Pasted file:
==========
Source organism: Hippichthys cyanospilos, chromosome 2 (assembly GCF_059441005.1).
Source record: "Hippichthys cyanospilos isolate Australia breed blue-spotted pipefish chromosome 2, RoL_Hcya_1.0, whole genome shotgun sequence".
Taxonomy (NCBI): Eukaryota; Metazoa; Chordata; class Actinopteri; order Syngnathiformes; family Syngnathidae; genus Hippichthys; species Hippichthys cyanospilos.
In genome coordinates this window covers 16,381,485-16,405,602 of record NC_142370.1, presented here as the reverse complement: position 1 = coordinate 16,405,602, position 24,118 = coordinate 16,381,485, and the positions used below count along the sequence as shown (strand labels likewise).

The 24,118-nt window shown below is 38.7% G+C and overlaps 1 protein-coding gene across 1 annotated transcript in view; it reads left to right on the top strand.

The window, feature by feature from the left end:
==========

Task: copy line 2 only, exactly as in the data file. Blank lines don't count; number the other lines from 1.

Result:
Source record: "Hippichthys cyanospilos isolate Australia breed blue-spotted pipefish chromosome 2, RoL_Hcya_1.0, whole genome shotgun sequence".